Amphibians and reptiles are included under a single discipline. Historically,
they were considered "lower forms" not worthy of detailed investigation. But
herpetologists have discovered an incredible diversity of ecology, behavior,
morphology and physiology in these animals.
They account for almost half of existing species -- there are over 4,500
species of amphibians and over 6,500 species of reptiles.
Herpetologists work in colleges, universities, government, medicine, parks
or museums. More recently, industrial and medical biotechnology have emerged
as areas with new and exciting opportunities for biological research.
Most herpetologists work as professors or researchers in colleges and universities.
With few exceptions, a person must have a PhD in biology to teach in these
The herpetologist is expected to teach a variety of biology courses, such
as introductory biology, anatomy, physiology or ecology, as well as herpetology.
In addition to teaching, a herpetologist employed by a university must perform
research and publish the results.
Some research is conducted in the field, and some may occur in a laboratory.
The location and the methods of the research depend on the aspect of herpetology
that is being examined.
Studies in physiology, immunology, embryology, genetics, anatomy and biochemistry
are usually conducted in a laboratory. Generally, they are subjects that require
a strictly controlled environment if the results are to be useful.
Research in ecology, behavior, population biology, reproductive biology
and biogeography involve a great deal of fieldwork. These are subjects that
involve situations and conditions that can't be replicated in a laboratory.
Most fieldwork is conducted at times when school isn't in session, such
as summer holidays. This is especially true if the research involves extensive
traveling. In all cases, data has to be analyzed, summarized and eventually
published in a scientific journal.
Scientific knowledge is communicated through publication, and most employers
look for people who have the ability to carry out research and then publish
it. Anyone interested in herpetology should be able to communicate clearly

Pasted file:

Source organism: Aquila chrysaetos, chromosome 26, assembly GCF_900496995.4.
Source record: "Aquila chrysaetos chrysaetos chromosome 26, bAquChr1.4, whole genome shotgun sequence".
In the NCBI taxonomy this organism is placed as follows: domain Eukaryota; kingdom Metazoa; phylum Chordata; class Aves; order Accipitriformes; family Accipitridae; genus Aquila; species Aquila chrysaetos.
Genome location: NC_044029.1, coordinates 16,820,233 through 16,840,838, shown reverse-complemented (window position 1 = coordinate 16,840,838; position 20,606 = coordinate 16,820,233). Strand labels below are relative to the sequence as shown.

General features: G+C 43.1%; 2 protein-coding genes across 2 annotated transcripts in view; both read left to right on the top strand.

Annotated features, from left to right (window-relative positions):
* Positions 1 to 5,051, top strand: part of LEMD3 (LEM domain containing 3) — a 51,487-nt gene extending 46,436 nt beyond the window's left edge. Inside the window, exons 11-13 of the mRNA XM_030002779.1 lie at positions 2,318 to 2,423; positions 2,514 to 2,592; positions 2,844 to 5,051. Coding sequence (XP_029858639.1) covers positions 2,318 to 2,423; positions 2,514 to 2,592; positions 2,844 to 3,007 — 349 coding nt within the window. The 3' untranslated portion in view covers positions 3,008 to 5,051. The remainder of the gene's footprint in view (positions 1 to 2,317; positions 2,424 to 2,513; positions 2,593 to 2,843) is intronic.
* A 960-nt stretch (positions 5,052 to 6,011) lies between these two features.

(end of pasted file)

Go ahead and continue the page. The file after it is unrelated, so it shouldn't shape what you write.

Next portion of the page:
and concisely, both orally and in writing.
Museums offer several other jobs for herpetologists, such as curators,
scientists and collection managers.
Collection managers take care of preserved amphibians and reptiles. They
catalog specimens, keep records and make specimens available for research.
Collection manager positions require a master's degree in biology or museum
studies. Other museum jobs are available for museum assistants.
Curators or scientists usually devote most of their time to research --
these positions require a PhD in biology. In museums that are associated with
universities, the jobs of professor and curator are combined, so that one
individual both teaches and does museum research.
Mark Greene is a professor of biology. In addition to teaching students
in the classroom, he guides skeptical, and often frightened, visitors through
the double-bolted doors of the venomous-snake room at Berkeley's Museum of
Greene believes that we should suspend our fear of everything that slithers
and he tries to communicate that during his tours. Plucking a yard-long rattlesnake
out of its cage, he often tells visitors: "Touch his skin or feel his rattle.
They're really works of art!"
There are various herpetological jobs available in zoological parks. Zoo
curators and supervisors are senior positions that may involve the supervision
of a herpetology department, the management and implementation of educational
programs, or other administrative duties. A zookeeper specializing in herpetology
usually works exclusively with reptiles and amphibians.
A herpetologist's work environment varies according to the position. Although
many work 9 to 5, Monday to Friday, some situations may require overtime or
Fieldwork may require working at night to observe or collect nocturnal
specimens. For herpetologists involved in research, long nights spent pouring
over notes, books and journals are common.